What's wrong with an envelope?
In Regency times, without landlines, emails, or text messaging, letters were the go-to method for communication between businesses and households. In literature of that era, letters carried critical news of an inheritance or, perhaps, the longing sighs of parted lovers.
Letters can make for interesting plot-points. Whose handwriting is that? Why is this person suddenly writing to her if she hardly knows him? They also play an important role in my novel, First Impressions.
So, that means envelopes can hold promising mysteries in Regency literature, right? Oddly enough, the answer is, mostly, “no.” Envelopes really only came into regular use in Victorian times.
This is what Wikipedia has to say on the matter:
“In Western history, from the time flexible writing material became more readily available in the 13th century until the mid-19th century, correspondence was typically secured by a process of letter folding and sealing which sometimes employed elaborate letterlocking techniques to indicate tampering or prove authenticity. Some of these techniques, which could involve stitching or wax seals, were also employed to secure hand-made envelopes.”
- (2021, March 12). Envelope. Wikipedia. Retrieved April 12, 2021, from https://en.wikipedia.org/wiki/Envelope
Shannon Donnelly explains further:
“The letter itself differed from its modern form. The letter usually comprised a single sheet (sometimes folded once in the middle to make a booklet-like page). This was folded in thirds, then the ends were folded together, with one end tucked inside another. Hot wax dripped onto the joining ends sealed the letter.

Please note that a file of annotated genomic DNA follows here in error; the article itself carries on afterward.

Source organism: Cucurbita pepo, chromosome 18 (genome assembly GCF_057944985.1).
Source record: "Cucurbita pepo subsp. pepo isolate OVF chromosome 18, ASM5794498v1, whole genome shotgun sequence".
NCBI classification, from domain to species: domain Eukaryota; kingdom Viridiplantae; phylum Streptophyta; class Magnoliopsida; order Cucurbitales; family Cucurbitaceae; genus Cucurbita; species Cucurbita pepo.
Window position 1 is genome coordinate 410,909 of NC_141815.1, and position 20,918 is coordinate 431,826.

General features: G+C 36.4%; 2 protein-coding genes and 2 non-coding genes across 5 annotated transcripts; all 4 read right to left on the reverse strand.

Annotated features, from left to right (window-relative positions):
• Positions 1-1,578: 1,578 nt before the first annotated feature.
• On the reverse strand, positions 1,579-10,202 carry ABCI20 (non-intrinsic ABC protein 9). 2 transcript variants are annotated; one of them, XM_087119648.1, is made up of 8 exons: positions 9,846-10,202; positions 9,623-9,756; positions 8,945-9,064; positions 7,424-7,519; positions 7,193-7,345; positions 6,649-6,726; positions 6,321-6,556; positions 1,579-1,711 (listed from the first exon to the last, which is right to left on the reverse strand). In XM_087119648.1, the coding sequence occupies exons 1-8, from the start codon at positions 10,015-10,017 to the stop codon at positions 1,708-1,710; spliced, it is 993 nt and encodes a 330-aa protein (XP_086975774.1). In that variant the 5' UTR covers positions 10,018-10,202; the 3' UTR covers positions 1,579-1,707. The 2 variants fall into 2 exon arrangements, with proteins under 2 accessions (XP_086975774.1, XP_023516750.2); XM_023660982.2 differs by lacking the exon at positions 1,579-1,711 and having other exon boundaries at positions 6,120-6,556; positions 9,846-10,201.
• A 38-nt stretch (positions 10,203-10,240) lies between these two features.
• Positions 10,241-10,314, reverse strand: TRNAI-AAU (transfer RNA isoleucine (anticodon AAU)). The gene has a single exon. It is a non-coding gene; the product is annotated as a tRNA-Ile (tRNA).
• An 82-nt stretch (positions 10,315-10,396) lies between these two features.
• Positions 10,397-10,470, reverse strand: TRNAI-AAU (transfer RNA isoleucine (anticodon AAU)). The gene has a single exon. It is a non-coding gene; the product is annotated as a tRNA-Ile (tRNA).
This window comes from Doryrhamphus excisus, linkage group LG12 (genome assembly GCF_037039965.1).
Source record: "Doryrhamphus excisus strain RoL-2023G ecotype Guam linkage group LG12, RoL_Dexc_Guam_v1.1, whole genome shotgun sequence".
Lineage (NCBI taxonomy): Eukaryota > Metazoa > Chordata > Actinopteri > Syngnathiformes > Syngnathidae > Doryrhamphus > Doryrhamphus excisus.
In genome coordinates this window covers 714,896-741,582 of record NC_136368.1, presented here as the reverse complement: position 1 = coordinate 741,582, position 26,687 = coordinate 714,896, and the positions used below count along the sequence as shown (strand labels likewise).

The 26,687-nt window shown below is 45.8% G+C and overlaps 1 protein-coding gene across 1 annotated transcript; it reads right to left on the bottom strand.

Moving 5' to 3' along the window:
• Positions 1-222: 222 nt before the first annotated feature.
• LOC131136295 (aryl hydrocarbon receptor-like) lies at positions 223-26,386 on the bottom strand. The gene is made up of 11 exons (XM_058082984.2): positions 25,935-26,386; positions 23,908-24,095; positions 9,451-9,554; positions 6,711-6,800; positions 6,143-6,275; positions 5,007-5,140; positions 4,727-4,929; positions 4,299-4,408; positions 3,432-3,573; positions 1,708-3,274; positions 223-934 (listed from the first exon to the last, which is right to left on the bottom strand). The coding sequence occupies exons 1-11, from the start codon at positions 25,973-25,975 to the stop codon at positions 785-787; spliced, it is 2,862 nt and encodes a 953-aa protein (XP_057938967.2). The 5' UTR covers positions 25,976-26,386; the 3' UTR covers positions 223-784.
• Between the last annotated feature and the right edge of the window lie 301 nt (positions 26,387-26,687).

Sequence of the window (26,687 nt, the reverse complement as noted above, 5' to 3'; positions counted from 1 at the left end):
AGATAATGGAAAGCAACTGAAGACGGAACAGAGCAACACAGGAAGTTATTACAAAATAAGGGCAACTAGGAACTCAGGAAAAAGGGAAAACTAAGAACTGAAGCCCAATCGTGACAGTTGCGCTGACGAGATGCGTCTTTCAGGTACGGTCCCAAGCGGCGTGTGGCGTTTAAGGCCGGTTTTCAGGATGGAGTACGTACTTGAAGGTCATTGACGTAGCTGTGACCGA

- Shannon Donnelly. (2010, May 29). The Regency Post — A Pity We’ve Lost Letters. Shannon Donnelly’s Fresh Ink. Retrieved April 12, 2021, from https://shannondonnelly.com/2010/05/
We can see that it would be unusual for a Regency author to write a scene in which the heroine eagerly rips open an envelope. More likely, said heroine would eagerly tear open the wax seal and unfold the letter which it is attached to.
Of course, the sender might have chosen to encase the letter in a folded blank sheet of paper, serving as a makeshift envelope. But this would not have been typical for the simple reason that paper was expensive.
To save this valuable commodity, it was very common to write on both sides of the sheet, which would have been sturdier than modern letter paper, being made from rag cloth rather than wood pulp.
In fact, in poorer homes, where paper was at a premium, writing was often so crowded onto the page as to be virtually illegible. The possibility of adding another sheet as envelope, purely for the purposes of privacy, was unthinkable.
In wealthy households, a private messenger was used for correspondence within the same town. The messenger would deliver the letter directly to its intended destination. Without fear of interference, the senders would have felt no need for the security of an envelope. A wax seal would be sufficient.
Thus we have scenes in Jane Austen film adaptations like the one linked below, with Elizabeth Bennet prying open a seal sans envelope to retrieve multiple folded pages of urgent news:
Tiny details such as these may trip up the modern author of Regency dramas. We have the task of accurately reproducing a world which we no longer live in. Fortunately, our love for that era, and the wide range of available resources, make such a task a joy.